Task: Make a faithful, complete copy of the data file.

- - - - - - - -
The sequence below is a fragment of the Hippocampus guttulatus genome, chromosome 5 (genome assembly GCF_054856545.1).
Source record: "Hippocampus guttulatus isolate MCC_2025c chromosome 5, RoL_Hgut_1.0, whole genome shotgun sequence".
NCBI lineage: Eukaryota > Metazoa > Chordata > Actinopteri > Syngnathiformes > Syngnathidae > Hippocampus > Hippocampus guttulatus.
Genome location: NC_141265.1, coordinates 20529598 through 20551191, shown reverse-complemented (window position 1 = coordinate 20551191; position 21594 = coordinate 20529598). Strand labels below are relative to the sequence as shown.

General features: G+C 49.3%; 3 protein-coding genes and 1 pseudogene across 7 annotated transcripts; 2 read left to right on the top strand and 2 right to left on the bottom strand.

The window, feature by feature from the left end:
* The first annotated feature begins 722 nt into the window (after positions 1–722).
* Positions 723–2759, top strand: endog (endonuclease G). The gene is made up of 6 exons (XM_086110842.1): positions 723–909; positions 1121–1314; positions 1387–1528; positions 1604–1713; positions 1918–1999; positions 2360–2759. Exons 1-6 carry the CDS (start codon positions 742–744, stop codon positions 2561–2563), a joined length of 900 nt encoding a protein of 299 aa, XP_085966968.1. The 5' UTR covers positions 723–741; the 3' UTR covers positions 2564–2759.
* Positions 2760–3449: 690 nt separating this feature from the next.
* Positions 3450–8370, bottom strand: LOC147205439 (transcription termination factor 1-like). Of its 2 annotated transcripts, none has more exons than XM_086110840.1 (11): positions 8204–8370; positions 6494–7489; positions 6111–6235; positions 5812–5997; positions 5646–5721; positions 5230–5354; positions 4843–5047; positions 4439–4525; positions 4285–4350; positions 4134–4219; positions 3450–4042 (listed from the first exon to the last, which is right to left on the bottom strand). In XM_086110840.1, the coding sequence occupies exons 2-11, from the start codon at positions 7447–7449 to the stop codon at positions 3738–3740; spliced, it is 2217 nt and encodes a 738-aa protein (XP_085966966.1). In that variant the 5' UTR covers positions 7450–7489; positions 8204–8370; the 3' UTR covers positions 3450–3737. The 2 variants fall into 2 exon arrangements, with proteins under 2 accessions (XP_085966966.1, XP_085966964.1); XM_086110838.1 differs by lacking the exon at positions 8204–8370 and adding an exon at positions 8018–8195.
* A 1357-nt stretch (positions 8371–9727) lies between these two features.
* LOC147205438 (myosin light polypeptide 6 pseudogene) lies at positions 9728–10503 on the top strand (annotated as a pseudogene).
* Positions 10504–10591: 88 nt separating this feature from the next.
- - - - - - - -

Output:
The sequence below is a fragment of the Hippocampus guttulatus genome, chromosome 5 (genome assembly GCF_054856545.1).
Source record: "Hippocampus guttulatus isolate MCC_2025c chromosome 5, RoL_Hgut_1.0, whole genome shotgun sequence".
NCBI lineage: Eukaryota > Metazoa > Chordata > Actinopteri > Syngnathiformes > Syngnathidae > Hippocampus > Hippocampus guttulatus.
Genome location: NC_141265.1, coordinates 20529598 through 20551191, shown reverse-complemented (window position 1 = coordinate 20551191; position 21594 = coordinate 20529598). Strand labels below are relative to the sequence as shown.

General features: G+C 49.3%; 3 protein-coding genes and 1 pseudogene across 7 annotated transcripts; 2 read left to right on the top strand and 2 right to left on the bottom strand.

The window, feature by feature from the left end:
* The first annotated feature begins 722 nt into the window (after positions 1–722).
* Positions 723–2759, top strand: endog (endonuclease G). The gene is made up of 6 exons (XM_086110842.1): positions 723–909; positions 1121–1314; positions 1387–1528; positions 1604–1713; positions 1918–1999; positions 2360–2759. Exons 1-6 carry the CDS (start codon positions 742–744, stop codon positions 2561–2563), a joined length of 900 nt encoding a protein of 299 aa, XP_085966968.1. The 5' UTR covers positions 723–741; the 3' UTR covers positions 2564–2759.
* Positions 2760–3449: 690 nt separating this feature from the next.
* Positions 3450–8370, bottom strand: LOC147205439 (transcription termination factor 1-like). Of its 2 annotated transcripts, none has more exons than XM_086110840.1 (11): positions 8204–8370; positions 6494–7489; positions 6111–6235; positions 5812–5997; positions 5646–5721; positions 5230–5354; positions 4843–5047; positions 4439–4525; positions 4285–4350; positions 4134–4219; positions 3450–4042 (listed from the first exon to the last, which is right to left on the bottom strand). In XM_086110840.1, the coding sequence occupies exons 2-11, from the start codon at positions 7447–7449 to the stop codon at positions 3738–3740; spliced, it is 2217 nt and encodes a 738-aa protein (XP_085966966.1). In that variant the 5' UTR covers positions 7450–7489; positions 8204–8370; the 3' UTR covers positions 3450–3737. The 2 variants fall into 2 exon arrangements, with proteins under 2 accessions (XP_085966966.1, XP_085966964.1); XM_086110838.1 differs by lacking the exon at positions 8204–8370 and adding an exon at positions 8018–8195.
* A 1357-nt stretch (positions 8371–9727) lies between these two features.
* LOC147205438 (myosin light polypeptide 6 pseudogene) lies at positions 9728–10503 on the top strand (annotated as a pseudogene).
* Positions 10504–10591: 88 nt separating this feature from the next.